Aatmanirbhar Bharat Economic Package: How Much Will It Really Cost?

While the government states its package is about 10% of GDP, research reports estimate the fiscal impact of it to be just a tenth of that.

Research by banks and brokerage houses estimate that the fiscal cost to the government of the 'Aatmanirbhar Bharat' package will be around 1% of gross domestic product (GDP). BOOM looked at research reports from HSBC, Jefferies, SBI, Barclays and Deutsche Bank to show that they have all estimated the value of the government spending close to 1%. The overall value of the package, according to the Ministry of Finance, is ₹20,97,053 crores, or close to 10% of GDP. The breakdown of the Rs 20 lakh crore package was revealed to the public on Sunday by Finance Minister Nirmala Sitharaman. Since the introduction of the package, many critics have questioned the true size of the government's actual support.


To recall, the overarching package subsumes previous measures by the Reserve Bank of India, and the government's previously introduced ₹1.7 lakh crore package and some ancillary allocations with it. Both were announced in March immediately after the COVID-19 lockdown was announced for the first time. The package also packs some more economic stimulants and reform measures aimed at making India more self-reliant during the ongoing COVID-19 pandemic, according to a speech given by Prime Minister Narendra Modi on May 12.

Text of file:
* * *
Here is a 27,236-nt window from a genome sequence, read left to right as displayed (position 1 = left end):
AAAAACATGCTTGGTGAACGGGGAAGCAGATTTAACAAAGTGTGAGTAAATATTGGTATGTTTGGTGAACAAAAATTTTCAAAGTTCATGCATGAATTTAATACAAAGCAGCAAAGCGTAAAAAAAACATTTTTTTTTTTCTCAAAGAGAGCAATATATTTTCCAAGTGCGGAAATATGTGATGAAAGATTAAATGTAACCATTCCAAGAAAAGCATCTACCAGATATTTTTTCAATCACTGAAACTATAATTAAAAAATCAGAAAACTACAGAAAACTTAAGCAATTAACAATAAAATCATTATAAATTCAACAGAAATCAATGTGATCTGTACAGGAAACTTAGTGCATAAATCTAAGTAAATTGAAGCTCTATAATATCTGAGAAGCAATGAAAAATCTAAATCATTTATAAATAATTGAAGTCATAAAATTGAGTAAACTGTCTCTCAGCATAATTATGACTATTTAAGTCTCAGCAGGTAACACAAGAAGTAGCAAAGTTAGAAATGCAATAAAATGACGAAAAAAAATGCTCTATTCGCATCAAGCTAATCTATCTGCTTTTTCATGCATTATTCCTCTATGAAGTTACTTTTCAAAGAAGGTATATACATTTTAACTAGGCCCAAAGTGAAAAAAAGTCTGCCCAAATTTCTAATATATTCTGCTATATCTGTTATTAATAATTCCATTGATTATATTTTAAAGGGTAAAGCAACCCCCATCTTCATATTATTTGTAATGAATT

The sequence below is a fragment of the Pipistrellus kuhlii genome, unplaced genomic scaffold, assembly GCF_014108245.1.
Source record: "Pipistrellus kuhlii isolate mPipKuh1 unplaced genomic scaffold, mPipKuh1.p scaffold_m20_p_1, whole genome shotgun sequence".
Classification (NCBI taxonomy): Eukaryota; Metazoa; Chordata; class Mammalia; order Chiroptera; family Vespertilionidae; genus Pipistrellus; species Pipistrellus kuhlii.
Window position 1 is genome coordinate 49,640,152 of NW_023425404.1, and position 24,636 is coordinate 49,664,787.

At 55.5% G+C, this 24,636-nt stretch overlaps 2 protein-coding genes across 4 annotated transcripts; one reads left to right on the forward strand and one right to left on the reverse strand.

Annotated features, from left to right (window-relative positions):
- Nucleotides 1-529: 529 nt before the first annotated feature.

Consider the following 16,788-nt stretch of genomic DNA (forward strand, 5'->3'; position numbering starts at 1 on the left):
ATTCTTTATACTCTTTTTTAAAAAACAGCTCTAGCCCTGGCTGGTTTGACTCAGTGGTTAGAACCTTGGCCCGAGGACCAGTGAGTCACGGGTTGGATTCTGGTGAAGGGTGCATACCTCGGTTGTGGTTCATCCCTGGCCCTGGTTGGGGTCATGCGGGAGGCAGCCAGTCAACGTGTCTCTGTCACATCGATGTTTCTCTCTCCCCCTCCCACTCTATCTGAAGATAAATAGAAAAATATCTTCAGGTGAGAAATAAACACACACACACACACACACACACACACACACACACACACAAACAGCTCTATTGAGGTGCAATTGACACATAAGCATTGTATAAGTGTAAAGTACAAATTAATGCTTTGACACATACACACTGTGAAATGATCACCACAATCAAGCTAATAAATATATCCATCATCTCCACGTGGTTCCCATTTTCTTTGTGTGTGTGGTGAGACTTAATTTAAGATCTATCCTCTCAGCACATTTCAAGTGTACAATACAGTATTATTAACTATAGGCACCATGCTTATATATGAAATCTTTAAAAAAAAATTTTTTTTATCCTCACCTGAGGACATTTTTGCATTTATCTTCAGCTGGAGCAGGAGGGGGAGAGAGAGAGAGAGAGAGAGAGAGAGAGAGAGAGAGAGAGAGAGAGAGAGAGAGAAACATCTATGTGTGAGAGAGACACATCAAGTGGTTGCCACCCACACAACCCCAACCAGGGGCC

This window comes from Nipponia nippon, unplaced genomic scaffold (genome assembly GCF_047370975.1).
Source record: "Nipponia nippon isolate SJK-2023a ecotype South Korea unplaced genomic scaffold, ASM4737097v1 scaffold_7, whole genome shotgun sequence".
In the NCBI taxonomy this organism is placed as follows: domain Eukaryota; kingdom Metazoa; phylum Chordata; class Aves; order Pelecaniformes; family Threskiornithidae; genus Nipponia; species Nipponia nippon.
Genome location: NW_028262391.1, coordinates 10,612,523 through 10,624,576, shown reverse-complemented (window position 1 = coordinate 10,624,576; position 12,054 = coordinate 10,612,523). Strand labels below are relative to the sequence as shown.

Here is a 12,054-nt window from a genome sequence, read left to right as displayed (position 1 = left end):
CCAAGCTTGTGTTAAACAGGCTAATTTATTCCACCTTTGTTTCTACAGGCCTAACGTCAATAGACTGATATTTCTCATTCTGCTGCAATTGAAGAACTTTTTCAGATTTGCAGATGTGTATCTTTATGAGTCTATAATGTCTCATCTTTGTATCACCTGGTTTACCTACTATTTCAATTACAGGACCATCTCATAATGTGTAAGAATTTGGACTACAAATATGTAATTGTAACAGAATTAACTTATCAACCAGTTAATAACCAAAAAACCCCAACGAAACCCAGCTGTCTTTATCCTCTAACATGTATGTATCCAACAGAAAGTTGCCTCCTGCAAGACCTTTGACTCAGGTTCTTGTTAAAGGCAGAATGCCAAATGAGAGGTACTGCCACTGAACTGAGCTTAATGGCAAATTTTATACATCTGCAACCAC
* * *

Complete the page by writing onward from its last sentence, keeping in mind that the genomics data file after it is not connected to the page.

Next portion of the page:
This implies that the government will not be actually spending everything accounted for in the package, as the research explains. Neither does this package consist only of the central government allocation, as the liquidity measures announced by the RBI also forms a part of the roughly ₹20 lakh crore breakup. Not only has the research provided a breakup at the tranche-level of what the outlay will be, but they have also linked this fiscal support to how it would impact India's fiscal deficit and give simultaneous estimates for both these metrics.

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Here's the simplified breakup of the package as shared by the government on Sunday. The value of the five tranches of announcements over the course of last week are at ₹11,02,650 crores. The final number of ₹20,97,053 crores is arrived at once previous measures worth ₹1,92,000 crores and the RBI's measures worth ₹8,01,603 crores are also added.




But just how much of it will be borne by the government's coffers? Here's what research by various financial institutions have to say.

State Bank of India

In its May 18 Econwrap edition (read here), the research desk of the State Bank of India has stated that the actual fiscal impact of the package will just be around the 1% mark.

"The final tranche of Rs 20 lakh crore package was announced today, of which measures amounting to 4% of GDP have been undertaken by RBI. The direct fiscal impact of the reforms however comes to around Rs 2.0 lakh crore (1.0% of GDP)", the report says.

SBI states that while the package is indeed worth ₹20,97,053 crores amounting to 10.5% of GDP, the actual fiscal impact its just at ₹2,02,660 crores - at 1.01% of GDP.